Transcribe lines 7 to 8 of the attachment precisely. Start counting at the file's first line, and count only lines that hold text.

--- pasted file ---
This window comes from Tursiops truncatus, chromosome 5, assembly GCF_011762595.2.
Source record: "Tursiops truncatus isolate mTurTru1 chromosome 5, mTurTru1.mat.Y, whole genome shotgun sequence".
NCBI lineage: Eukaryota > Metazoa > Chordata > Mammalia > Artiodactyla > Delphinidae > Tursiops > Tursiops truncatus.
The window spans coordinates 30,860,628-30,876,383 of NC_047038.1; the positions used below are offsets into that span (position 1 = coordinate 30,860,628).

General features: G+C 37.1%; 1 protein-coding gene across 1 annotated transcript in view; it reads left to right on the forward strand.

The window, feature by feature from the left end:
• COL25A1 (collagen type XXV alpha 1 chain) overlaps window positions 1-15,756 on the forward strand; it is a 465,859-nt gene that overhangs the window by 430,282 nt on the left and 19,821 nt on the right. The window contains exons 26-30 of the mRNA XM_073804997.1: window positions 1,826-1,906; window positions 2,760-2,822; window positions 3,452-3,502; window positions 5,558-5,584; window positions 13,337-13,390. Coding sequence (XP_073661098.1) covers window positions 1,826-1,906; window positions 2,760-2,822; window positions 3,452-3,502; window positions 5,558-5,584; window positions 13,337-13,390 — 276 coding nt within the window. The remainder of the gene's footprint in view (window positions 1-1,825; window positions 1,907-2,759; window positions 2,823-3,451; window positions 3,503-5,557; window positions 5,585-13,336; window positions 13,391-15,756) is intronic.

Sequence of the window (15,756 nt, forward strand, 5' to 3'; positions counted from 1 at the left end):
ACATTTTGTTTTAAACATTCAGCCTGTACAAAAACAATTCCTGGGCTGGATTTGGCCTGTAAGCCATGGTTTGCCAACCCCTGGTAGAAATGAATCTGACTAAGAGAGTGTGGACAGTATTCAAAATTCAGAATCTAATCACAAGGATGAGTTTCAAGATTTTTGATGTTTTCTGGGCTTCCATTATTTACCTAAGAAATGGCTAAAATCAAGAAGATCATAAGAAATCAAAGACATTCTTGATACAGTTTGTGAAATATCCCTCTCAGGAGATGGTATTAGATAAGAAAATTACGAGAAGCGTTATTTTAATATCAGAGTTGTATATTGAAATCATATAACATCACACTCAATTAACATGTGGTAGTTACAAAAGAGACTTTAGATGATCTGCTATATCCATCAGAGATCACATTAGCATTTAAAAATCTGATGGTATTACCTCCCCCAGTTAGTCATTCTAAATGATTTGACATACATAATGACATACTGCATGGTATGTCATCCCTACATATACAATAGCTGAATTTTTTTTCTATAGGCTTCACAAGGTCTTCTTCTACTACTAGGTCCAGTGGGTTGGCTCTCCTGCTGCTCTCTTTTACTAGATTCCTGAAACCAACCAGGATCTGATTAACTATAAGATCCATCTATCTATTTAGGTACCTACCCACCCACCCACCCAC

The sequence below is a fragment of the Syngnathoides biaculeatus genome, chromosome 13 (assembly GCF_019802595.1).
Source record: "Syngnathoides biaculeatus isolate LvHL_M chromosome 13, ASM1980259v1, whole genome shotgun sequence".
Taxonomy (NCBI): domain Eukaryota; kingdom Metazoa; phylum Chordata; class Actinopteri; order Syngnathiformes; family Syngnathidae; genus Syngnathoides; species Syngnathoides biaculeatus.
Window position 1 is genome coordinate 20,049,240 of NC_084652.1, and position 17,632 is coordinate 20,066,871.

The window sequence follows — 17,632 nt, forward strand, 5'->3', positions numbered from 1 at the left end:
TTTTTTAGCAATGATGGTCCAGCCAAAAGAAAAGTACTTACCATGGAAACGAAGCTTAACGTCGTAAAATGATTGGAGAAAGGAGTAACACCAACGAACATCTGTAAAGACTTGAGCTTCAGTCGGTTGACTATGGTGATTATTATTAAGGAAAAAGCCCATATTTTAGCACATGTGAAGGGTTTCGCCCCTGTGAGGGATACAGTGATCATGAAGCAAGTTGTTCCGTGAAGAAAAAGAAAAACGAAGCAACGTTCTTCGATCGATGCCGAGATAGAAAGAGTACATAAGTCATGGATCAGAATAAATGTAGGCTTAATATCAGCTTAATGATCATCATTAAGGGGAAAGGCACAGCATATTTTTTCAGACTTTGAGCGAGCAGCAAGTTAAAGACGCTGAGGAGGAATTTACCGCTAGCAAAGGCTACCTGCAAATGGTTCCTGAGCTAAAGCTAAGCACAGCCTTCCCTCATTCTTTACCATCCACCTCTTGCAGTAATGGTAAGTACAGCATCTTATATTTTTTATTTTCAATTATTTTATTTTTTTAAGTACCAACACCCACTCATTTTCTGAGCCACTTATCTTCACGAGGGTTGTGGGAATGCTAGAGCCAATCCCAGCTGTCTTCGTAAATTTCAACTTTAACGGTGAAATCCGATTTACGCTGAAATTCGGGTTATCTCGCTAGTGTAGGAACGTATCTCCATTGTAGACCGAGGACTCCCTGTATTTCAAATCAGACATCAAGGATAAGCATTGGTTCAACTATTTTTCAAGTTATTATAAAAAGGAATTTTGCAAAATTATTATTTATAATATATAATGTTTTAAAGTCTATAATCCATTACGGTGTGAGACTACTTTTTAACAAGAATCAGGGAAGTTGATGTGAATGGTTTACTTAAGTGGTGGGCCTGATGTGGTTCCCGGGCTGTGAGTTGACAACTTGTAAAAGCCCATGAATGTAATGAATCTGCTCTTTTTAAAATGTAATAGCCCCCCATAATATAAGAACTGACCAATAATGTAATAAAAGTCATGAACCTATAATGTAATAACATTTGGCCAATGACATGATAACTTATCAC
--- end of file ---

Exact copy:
• COL25A1 (collagen type XXV alpha 1 chain) overlaps window positions 1-15,756 on the forward strand; it is a 465,859-nt gene that overhangs the window by 430,282 nt on the left and 19,821 nt on the right. The window contains exons 26-30 of the mRNA XM_073804997.1: window positions 1,826-1,906; window positions 2,760-2,822; window positions 3,452-3,502; window positions 5,558-5,584; window positions 13,337-13,390. Coding sequence (XP_073661098.1) covers window positions 1,826-1,906; window positions 2,760-2,822; window positions 3,452-3,502; window positions 5,558-5,584; window positions 13,337-13,390 — 276 coding nt within the window. The remainder of the gene's footprint in view (window positions 1-1,825; window positions 1,907-2,759; window positions 2,823-3,451; window positions 3,503-5,557; window positions 5,585-13,336; window positions 13,391-15,756) is intronic.

Sequence of the window (15,756 nt, forward strand, 5' to 3'; positions counted from 1 at the left end):